Home Depot 1/4" Lag Screw

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For many years now I have been buying from McFeeleys, but only to restock what I have used from my inventory. I typically order 500-1,000 screws from them once or twice a year. MUCH handier to have it on hand that to go the store and buy them and are typically better quality.
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wrote:

My two-time experiences with McFeeleys has been very positive. Prices, while generally higher, are not painful and the products that I've purchased were exactly what I needed. Unlike the machine screws that I'd purchased prior from OSH (a formerly GREAT hardware store but ruined by Sears -- a curse from the gahds on that corporate bastion of greed and averice) which sheered with the slightest pressure making a simple job not, I'll order from McFeeleys when I'm able to plan a job out.
The Ranger
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Snip .

The screws I ordered from McFeeleys and had problems with were 1/8" machine screws and that was 10+ years ago and they were not graded. When in doubt give them a call, they will not steer you wrong. I did not need a quality fastener at the time but was surprised that they were no better than the typical no name Borg screws.
I do like McFeeleys, I have probably 2-3 thousand of their wood screws on hand at any particular time.
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Hey Range! I didn't know you could drive a nail. ;)
nb
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Are you kidding?! Wait for warmer weather? Spawn's one of them-thar polar b'ahrs. She loves the Pacific in winter.
The Ranger
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I had the same experience. I have never been disappointed by their regular screws, but I did get a crappy box of dowel screws from them once. I called them on it and they offered me the opportunity to return them at my expense. ( I was underwhelmed).
Buyer beware. Just because McFeeleys stocks it, it does not make it quality.
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Precicely, you can generally rest assured that if their fasteners claim to be hardened or graded they will be good, if not, it will be iffy.
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Leon wrote:

I don't recall who it was but McFeely's was bought by somebody and is now run as a subsidiary...I think the expanded product line outside the original focus on square-head and related wood screw products and the range of grades stems from that change; it was after that the catalogs started to grow in size.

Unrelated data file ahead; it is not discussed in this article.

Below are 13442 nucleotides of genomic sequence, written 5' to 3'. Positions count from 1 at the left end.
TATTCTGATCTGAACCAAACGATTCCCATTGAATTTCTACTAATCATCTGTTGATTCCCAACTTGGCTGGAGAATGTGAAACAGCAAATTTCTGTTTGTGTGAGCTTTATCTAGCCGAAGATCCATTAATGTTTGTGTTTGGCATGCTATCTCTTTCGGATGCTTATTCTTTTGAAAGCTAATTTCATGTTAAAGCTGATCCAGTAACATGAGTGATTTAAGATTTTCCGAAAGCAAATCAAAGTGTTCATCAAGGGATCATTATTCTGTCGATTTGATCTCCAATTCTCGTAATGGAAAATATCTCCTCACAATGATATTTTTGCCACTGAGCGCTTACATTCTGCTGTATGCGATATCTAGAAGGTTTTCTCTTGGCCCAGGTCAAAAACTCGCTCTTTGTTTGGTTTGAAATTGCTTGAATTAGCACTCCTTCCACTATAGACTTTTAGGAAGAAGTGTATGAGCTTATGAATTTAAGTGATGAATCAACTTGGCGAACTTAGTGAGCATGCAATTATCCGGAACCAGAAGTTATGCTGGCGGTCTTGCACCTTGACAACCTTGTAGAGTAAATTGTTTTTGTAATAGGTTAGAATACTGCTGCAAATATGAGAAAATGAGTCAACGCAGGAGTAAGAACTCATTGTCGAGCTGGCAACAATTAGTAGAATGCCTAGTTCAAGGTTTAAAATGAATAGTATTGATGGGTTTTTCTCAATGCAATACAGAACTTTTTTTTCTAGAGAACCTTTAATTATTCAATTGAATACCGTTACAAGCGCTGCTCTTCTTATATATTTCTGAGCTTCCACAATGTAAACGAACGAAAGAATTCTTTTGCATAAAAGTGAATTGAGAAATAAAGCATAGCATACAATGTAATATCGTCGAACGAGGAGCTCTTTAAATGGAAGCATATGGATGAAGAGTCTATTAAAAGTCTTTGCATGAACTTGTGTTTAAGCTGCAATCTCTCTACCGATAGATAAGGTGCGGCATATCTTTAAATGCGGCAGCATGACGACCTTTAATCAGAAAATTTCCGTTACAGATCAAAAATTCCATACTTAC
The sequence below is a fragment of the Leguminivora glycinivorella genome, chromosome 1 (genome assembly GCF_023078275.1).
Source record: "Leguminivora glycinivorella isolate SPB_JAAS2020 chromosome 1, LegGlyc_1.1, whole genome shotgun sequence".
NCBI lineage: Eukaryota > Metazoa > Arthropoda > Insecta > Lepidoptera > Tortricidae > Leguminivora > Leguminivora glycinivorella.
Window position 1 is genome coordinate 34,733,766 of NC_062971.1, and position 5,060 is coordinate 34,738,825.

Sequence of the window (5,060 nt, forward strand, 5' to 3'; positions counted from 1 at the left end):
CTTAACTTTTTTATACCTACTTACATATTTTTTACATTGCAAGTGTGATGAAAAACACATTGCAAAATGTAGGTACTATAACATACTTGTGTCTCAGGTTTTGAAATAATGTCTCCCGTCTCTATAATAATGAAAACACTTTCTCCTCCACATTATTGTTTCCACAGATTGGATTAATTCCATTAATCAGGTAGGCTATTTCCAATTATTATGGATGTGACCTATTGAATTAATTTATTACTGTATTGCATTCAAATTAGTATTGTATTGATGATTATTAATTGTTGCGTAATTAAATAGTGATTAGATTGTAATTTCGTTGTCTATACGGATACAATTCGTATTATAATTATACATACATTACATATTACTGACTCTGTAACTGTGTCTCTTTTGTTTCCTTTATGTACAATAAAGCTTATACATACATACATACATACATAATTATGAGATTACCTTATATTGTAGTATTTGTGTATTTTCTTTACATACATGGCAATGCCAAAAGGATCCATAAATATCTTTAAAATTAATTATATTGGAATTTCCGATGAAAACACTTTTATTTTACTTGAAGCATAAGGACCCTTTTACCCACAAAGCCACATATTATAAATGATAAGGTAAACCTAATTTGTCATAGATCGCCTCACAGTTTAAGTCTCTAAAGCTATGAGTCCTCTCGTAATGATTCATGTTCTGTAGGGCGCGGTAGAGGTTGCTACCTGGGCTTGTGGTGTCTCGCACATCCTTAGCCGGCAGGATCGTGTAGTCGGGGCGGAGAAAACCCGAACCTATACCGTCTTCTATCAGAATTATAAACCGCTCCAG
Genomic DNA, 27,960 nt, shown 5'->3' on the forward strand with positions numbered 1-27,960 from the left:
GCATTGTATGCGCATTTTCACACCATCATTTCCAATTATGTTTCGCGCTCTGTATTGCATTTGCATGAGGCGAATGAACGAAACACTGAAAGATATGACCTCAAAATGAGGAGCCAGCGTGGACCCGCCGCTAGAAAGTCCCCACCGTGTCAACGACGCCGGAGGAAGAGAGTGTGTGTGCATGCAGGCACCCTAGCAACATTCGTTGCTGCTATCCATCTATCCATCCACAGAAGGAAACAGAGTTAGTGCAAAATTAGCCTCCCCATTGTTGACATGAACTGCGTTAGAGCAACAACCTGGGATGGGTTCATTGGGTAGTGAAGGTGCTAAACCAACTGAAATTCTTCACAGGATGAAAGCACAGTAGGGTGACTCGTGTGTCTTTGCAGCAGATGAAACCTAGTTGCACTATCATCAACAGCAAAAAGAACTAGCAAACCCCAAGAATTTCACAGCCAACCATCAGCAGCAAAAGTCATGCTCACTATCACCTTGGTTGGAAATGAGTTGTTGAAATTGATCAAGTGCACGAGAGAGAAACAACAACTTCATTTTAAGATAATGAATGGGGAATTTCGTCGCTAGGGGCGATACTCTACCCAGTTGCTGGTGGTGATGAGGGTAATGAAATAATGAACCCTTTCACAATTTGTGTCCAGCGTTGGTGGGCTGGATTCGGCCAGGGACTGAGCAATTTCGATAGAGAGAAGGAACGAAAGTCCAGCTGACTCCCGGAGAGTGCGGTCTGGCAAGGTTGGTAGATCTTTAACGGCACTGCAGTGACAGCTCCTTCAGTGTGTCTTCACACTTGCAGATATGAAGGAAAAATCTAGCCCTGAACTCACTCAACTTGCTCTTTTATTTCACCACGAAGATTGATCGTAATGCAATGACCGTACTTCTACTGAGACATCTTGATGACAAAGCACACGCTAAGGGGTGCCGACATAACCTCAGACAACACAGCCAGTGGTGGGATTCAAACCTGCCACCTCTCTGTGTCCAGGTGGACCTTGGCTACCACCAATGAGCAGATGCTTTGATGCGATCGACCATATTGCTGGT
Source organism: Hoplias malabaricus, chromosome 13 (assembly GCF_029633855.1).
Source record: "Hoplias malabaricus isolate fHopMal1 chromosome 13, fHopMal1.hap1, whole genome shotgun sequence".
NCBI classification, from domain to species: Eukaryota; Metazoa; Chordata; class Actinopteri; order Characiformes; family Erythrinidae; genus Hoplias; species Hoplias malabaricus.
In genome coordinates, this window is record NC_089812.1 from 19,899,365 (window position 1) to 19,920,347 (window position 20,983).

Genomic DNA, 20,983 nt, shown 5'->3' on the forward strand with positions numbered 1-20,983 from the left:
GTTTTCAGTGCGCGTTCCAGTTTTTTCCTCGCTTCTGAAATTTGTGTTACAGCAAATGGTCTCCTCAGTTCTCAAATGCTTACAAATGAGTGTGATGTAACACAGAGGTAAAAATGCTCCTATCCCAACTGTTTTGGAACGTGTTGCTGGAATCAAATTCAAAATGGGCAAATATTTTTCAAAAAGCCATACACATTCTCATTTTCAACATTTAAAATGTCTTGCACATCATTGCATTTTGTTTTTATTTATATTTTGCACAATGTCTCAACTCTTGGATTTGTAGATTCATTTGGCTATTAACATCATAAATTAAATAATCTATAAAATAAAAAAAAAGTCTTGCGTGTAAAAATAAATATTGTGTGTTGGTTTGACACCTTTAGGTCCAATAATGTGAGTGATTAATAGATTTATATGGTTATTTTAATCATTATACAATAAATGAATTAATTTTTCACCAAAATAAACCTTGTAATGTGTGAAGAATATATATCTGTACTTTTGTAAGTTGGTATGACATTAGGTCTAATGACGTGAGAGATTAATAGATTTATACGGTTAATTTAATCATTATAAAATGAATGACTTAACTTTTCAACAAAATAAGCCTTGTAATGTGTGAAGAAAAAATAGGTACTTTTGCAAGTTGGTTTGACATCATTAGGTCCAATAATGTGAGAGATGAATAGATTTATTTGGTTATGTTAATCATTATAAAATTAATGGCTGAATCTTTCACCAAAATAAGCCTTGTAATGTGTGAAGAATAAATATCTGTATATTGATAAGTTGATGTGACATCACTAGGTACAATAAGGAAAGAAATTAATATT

--
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wrote in message

Grainger but McFeeleys has had an expanded product line for quite a some time, long before the buy out.
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Leon wrote:

realignment--they initially were bought by some (relatively) small Michigan(?) outfit that promised they were going to leave them essentially alone. I recall the letter from McNeely explaining how nothing was going to change. That was when the mail catalog was still only about 10-12 pages or so; almost all the square head and other wood fasteners w/ only a few other things thrown in...
OK, I went anna' looked -- Safety Supply, Inc is the holder which is in turn held by Grainger. But, they didn't buy McFeely until 2007 their site says. I surely thought that announcement was quite some time earlier than that. Came back to farm about this time in '00 and it seemed to me it wasn't much after that....ah, well, it's amazing how time all runs together as one gets geezery....
The original Mr McFeely was at another industrial supply outfit in Lynchburg that was a full-line Delta distributor amongst a zillion other things while we were there and left to start McFeely's about the time I left VA for TN. They started out as primarily a custom sawyer and millworks until after Bill was killed in mid-80s(?) in a mill accident...
--


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Yeah I remember that now, going way back. IIRC McFeeley himself sold the business to JIM? IIRC Jim? worked there already. The Grainger thing is pretty recent, last 2 or 3 years. The other one you are talking about was probably 20+ years ago.
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Leon wrote:

threaded fastener you want and more of high quality.
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Leon wrote: